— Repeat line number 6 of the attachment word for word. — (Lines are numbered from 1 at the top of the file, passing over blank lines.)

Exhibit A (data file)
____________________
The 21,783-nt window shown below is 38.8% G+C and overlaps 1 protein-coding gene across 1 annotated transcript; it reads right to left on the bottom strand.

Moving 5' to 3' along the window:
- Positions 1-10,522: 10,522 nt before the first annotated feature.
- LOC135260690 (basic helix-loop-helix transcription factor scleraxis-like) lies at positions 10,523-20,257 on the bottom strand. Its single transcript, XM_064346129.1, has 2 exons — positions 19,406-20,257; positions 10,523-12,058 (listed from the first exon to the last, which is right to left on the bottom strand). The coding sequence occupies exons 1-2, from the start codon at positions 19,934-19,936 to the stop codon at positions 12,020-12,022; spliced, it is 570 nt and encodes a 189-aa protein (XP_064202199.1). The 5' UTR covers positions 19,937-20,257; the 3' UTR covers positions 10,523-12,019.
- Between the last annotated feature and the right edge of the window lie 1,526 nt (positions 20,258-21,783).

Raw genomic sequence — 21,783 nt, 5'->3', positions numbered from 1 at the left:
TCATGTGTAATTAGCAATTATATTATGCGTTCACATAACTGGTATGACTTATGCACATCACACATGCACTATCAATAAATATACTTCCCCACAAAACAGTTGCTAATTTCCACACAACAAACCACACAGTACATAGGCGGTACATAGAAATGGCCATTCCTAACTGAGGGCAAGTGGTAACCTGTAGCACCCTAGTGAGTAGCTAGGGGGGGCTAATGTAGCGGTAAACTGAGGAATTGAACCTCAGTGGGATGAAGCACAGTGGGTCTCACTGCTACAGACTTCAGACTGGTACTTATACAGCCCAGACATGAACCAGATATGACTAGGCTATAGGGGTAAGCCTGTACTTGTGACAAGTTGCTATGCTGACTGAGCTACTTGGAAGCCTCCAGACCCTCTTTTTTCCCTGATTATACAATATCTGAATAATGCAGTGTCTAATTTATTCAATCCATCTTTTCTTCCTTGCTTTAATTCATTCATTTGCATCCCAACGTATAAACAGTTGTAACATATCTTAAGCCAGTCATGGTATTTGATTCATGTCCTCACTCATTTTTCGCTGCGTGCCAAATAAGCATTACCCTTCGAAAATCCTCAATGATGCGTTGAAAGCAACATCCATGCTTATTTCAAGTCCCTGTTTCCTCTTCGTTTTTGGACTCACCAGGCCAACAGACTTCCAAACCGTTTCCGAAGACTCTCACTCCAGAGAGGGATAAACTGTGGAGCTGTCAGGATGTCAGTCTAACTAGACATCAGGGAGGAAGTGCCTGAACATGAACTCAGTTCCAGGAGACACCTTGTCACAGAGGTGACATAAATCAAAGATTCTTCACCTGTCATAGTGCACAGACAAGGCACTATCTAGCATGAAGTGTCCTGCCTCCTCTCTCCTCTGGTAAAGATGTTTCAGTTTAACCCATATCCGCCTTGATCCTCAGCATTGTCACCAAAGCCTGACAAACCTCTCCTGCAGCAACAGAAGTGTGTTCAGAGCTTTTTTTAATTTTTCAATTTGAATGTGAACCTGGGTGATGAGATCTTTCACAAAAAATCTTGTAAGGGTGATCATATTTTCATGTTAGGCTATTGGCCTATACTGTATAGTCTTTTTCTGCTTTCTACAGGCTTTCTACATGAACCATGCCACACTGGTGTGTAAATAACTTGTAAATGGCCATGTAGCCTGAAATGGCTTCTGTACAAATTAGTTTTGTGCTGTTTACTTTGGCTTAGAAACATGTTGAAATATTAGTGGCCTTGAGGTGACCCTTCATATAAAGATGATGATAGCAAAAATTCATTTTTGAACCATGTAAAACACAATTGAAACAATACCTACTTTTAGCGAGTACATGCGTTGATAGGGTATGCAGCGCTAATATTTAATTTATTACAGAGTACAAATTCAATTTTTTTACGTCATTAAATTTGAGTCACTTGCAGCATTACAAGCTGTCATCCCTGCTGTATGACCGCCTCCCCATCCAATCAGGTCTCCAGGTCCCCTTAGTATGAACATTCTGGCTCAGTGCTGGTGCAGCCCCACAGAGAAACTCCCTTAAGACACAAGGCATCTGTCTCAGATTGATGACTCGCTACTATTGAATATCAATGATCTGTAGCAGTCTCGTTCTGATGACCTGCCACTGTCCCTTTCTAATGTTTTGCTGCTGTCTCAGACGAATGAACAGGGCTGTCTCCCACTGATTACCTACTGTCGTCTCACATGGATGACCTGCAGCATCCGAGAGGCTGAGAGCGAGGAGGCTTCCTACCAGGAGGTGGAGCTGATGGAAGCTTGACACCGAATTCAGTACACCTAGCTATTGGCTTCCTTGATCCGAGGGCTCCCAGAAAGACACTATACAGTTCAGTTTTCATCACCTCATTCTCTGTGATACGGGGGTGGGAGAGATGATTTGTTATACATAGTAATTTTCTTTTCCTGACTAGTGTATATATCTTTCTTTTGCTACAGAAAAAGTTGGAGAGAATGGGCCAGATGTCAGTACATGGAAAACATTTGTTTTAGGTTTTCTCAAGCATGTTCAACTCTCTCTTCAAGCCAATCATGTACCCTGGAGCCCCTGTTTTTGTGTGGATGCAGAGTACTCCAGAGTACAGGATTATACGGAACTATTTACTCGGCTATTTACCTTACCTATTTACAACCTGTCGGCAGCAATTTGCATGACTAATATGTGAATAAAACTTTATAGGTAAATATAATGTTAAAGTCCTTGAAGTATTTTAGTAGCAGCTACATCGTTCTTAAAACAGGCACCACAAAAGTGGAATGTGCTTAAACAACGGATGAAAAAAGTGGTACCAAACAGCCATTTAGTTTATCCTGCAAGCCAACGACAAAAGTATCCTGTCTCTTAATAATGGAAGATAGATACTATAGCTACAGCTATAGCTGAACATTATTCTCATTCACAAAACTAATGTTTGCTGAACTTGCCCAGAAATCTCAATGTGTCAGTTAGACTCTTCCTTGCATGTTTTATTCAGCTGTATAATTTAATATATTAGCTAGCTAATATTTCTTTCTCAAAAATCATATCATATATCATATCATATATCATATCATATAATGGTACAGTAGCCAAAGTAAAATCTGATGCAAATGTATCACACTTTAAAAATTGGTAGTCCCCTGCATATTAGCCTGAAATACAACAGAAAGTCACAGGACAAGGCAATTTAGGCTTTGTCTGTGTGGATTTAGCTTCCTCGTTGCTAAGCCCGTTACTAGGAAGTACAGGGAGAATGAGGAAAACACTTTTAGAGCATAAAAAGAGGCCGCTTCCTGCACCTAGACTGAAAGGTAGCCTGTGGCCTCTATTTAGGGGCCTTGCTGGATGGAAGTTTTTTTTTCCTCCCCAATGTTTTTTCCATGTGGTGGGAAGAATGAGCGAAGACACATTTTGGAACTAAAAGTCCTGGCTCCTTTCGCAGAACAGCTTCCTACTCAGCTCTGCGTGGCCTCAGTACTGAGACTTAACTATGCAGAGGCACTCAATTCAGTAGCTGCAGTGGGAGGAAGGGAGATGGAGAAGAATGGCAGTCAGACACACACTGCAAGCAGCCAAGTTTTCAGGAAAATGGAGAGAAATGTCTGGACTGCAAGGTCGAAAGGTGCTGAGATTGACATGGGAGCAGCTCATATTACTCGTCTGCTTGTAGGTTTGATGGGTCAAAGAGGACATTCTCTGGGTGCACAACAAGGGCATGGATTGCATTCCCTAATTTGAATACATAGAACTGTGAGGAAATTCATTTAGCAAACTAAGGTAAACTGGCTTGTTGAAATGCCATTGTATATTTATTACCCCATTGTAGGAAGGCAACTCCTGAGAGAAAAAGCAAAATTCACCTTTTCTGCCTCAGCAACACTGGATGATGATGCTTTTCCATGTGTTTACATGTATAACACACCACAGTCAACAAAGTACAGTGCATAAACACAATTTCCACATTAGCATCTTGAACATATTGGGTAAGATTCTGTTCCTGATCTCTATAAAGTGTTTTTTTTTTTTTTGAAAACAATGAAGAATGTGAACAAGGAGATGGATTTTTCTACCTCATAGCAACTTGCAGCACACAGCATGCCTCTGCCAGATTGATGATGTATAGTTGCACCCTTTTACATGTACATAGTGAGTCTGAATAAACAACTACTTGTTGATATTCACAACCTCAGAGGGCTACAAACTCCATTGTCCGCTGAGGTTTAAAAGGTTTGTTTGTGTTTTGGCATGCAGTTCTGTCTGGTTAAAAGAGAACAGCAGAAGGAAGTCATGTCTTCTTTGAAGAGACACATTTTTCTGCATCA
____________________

Raw genomic sequence — 21,783 nt, 5'->3', positions numbered from 1 at the left: